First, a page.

by Kenneth Rudich
Like countless other bloggers, I received a free advanced copy of a new business book titled “Delivering Happiness: A Path to Profits, Passion, and Purpose,” by Tony Hsieh, CEO, Zappos. The hard cover version officially launches today, so I imagine you’ll see a veritable explosion of reviews in the next few days.
Despite being a little incredulous over the title “Delivering Happiness,” which, by the way, I still regard as a bit overstated, the book did deliver something I wasn’t expecting. Something an individual like me, who preaches the gospel of a value chain approach to marketing, could absolutely appreciate. But I’m getting a little ahead of myself.
about the book
At around 250 pages, there are two main parts to the book. One is an autobiographical sketch of the author’s already storied life for someone so young, and the other is an account of how Zappos came to be the Zappos of emerging legend.
In case you don’t know, Hsieh co-founded LinkExchange in 1996, which was then sold to Microsoft in 1998 for $265 million. In 1999, he got involved with Zappos and eventually became the CEO. The company went from almost no sales in 1999 to over $1 billion in gross merchandise sales, annually. Amazon acquired Zappos in 2009 in a deal valued at over $1.2 billion on the day of closing.
The narrative of the book, which is written in a somewhat breezy style, walks you through Tony’s personal angst and development prior to the events leading up to those colossal achievements. It’s a largely unexceptional life until somewhere in his early twenties (or maybe even late teens), when he and a few buddies became consumed with an idea that would eventually spawn LinkExchange. After that it gets much more interesting, especially if you like to live a little vicariously every once in a while.
the account of Zappos
For the most part, the book is about Zappos – its start-up, the early growing pains, and the trials and tribulations of assembling a value chain that could fulfill the value proposition they were shooting for.
This part of the book reads a little more like a case study, which makes it good for the business-minded members of the audience. It contains a neatly woven tapestry of stories that ultimately provide value chain-related insights for the reader to ponder.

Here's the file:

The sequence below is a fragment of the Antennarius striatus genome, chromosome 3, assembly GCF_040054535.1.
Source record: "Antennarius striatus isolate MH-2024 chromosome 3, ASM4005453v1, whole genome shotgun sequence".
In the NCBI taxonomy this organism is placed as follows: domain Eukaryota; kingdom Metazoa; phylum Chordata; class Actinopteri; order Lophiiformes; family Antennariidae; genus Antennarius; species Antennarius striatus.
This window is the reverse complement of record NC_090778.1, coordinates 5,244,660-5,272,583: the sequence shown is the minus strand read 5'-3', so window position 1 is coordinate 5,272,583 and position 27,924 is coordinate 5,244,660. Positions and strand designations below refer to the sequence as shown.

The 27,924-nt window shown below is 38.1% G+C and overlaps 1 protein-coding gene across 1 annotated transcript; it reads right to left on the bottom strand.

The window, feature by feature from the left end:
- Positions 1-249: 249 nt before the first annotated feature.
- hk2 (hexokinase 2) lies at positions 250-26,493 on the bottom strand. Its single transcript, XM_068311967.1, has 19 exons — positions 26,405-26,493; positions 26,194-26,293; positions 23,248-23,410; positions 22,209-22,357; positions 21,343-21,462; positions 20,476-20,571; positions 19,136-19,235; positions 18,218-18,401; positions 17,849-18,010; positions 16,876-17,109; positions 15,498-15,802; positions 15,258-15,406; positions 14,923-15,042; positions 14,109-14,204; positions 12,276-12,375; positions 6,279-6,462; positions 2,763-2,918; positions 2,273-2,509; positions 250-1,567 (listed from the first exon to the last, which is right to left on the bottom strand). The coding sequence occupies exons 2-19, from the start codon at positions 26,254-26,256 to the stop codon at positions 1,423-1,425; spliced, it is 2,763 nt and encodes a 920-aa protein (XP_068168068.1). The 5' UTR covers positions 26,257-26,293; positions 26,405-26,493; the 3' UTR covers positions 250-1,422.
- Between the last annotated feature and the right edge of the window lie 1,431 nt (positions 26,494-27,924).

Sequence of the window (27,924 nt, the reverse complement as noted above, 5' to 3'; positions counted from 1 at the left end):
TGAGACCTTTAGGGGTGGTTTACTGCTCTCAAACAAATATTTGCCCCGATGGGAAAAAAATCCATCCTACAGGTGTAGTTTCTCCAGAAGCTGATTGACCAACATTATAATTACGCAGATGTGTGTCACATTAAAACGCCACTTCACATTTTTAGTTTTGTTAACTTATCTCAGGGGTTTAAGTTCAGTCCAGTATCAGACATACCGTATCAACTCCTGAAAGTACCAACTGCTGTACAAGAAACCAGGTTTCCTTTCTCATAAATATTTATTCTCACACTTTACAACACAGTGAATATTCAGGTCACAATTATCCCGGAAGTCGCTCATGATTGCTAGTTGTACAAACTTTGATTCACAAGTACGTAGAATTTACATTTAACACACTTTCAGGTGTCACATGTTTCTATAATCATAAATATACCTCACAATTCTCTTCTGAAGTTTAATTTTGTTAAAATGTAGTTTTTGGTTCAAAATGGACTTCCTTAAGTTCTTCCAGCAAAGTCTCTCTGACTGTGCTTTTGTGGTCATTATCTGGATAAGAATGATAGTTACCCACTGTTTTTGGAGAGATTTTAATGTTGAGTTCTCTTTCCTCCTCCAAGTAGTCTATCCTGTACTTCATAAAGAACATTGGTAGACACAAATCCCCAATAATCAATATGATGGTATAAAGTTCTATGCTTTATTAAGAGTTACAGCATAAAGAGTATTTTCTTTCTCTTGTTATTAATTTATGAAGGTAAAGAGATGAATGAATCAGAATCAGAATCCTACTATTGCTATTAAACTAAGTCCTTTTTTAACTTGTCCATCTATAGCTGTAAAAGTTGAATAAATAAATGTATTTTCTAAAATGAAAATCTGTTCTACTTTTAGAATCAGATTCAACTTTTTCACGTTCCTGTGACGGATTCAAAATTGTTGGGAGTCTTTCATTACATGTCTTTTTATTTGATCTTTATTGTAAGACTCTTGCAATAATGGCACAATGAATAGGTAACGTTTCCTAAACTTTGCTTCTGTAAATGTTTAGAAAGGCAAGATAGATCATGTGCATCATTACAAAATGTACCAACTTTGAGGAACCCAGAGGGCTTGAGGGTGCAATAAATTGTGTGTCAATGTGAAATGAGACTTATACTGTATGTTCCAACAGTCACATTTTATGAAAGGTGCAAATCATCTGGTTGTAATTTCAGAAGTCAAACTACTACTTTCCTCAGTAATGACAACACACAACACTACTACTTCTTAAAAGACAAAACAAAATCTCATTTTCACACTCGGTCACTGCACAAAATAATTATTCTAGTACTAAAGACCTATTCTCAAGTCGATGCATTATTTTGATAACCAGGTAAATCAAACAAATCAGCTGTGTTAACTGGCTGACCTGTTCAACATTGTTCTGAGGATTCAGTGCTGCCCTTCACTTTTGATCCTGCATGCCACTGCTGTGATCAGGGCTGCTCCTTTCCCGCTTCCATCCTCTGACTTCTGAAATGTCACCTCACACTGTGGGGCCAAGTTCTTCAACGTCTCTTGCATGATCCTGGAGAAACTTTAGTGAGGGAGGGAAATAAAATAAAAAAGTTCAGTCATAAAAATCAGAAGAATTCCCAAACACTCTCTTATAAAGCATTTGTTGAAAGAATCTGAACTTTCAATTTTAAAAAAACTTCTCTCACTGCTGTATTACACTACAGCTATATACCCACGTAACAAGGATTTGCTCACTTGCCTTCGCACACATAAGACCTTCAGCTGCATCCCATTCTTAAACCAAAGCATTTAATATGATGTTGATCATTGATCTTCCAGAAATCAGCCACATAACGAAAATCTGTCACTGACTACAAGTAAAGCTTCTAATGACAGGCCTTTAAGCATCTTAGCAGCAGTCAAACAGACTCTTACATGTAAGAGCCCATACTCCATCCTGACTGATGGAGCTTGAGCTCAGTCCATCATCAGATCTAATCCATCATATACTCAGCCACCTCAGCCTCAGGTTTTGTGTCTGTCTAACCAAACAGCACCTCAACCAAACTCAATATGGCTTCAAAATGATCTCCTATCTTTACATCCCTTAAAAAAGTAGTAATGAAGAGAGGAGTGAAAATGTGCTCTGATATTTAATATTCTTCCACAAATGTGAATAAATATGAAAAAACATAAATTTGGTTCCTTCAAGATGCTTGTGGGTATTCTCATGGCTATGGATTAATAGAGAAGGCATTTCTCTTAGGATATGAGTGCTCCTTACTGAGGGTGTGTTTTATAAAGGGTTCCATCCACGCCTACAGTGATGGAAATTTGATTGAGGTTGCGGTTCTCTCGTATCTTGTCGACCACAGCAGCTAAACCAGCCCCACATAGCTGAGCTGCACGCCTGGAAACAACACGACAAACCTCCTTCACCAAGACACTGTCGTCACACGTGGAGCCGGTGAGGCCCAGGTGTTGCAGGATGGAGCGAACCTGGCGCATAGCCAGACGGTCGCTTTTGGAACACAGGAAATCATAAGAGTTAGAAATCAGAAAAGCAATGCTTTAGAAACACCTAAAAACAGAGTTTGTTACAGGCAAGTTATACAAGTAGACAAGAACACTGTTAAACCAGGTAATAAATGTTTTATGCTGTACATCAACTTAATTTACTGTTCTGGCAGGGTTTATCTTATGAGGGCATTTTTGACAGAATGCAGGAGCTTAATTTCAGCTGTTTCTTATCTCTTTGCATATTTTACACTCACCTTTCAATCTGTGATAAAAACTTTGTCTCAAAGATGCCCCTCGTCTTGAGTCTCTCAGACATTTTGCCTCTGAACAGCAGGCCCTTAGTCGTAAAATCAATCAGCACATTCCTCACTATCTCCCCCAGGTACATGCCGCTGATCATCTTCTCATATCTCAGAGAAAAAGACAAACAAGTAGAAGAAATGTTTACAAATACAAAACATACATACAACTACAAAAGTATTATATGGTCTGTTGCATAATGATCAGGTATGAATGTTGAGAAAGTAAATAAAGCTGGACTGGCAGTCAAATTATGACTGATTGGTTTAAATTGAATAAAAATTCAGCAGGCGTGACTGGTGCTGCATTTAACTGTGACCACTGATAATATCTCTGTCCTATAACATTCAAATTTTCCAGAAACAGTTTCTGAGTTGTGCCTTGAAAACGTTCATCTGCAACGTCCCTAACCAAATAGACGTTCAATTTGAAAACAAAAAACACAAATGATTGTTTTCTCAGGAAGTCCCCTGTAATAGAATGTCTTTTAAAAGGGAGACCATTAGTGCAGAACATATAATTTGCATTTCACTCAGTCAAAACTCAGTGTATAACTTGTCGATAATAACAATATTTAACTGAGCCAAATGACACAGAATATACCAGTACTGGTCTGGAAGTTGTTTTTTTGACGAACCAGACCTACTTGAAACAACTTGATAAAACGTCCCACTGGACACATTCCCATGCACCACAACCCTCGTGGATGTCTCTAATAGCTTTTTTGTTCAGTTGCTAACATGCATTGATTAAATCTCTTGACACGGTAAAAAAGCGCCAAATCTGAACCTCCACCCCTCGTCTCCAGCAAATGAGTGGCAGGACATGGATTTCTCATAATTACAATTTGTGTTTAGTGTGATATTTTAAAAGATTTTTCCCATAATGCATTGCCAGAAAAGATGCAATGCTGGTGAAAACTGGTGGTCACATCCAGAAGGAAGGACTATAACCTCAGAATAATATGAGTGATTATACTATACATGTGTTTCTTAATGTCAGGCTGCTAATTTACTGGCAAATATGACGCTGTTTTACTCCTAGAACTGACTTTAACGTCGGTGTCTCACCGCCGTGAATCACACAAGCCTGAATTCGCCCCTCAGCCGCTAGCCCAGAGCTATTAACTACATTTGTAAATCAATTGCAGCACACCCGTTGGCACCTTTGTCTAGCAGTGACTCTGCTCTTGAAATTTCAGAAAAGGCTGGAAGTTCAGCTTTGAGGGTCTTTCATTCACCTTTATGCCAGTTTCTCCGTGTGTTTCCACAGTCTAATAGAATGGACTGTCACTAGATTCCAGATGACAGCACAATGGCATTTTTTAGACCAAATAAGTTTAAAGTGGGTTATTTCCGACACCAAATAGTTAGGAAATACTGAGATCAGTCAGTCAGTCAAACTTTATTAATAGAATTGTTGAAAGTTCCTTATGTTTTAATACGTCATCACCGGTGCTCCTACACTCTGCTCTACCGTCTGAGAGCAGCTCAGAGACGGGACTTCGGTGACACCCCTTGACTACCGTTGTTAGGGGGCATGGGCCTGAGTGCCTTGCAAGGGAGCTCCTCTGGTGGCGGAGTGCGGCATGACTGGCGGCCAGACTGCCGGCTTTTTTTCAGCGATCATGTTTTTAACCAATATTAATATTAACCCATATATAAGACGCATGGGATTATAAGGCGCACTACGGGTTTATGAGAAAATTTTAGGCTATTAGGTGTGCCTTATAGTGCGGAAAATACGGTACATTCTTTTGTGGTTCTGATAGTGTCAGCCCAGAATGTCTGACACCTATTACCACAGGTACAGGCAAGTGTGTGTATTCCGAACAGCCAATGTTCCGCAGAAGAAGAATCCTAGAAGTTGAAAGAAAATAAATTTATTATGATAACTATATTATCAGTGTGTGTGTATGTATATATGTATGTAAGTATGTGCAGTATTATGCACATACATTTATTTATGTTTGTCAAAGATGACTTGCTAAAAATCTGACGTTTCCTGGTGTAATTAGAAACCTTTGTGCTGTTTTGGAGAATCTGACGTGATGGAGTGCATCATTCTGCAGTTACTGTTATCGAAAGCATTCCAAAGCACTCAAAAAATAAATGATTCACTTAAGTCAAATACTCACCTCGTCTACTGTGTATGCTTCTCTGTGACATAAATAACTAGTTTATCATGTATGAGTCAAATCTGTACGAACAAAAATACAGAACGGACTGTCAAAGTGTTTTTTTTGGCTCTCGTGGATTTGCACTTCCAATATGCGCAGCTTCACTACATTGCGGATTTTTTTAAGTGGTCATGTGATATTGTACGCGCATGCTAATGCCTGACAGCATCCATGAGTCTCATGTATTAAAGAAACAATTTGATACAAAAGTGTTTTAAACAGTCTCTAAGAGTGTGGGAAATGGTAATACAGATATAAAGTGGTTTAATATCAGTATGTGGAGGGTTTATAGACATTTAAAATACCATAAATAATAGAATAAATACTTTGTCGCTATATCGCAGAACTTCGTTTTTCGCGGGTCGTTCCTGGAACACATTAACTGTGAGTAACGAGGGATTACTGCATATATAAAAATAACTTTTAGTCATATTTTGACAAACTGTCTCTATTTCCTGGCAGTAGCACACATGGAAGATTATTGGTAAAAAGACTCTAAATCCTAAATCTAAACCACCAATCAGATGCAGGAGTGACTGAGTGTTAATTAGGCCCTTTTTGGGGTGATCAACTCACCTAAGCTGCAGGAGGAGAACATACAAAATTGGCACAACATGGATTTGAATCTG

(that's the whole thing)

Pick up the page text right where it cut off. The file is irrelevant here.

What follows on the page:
For instance, there were a few developmental mistakes that threatened to undermine Zappos viability almost from the outset. One involved the distribution channels component of the value chain. An early decision to outsource warehousing and distribution quickly went awry and threw the company into a terrible tailspin. The effort that was required to pull out of it was nothing short of monumental.
That near catastrophe clearly illustrated the importance of critically evaluating the core competencies a company must have in-house – or build – at each point along the value chain in order to ensure its own survival. While outsourcing may be a suitable solution at some points along the value chain, it can be a death knell at others. Zappos came scant inches from finding that out the hard way.
There are also triumphs along the value chain. Customer care is perhaps the most notable among them. The amount of resources Zappos invests in this area of its business has yielded untold dividends in the form of both a memorable brand and strong customer satisfaction. Zappos employees are at the heart of this endeavor, and they have collectively created a company culture that stands apart as the best of breed. The story of how they managed to cultivate this unique culture may well be the single biggest take away for anyone who reads the book. (In fact, I highly recommend it as mandatory reading for the employees of a certain petroleum company. Nuff said.)
In this day and age of the internet’s virtual world, Delivering Happiness makes it abundantly clear that business still is, and will forever be, about people, not the technology that supports it. Said another way, the task of developing a strong value chain must keep the focus squarely fixed on the good of the people involved – both inside and outside the organization.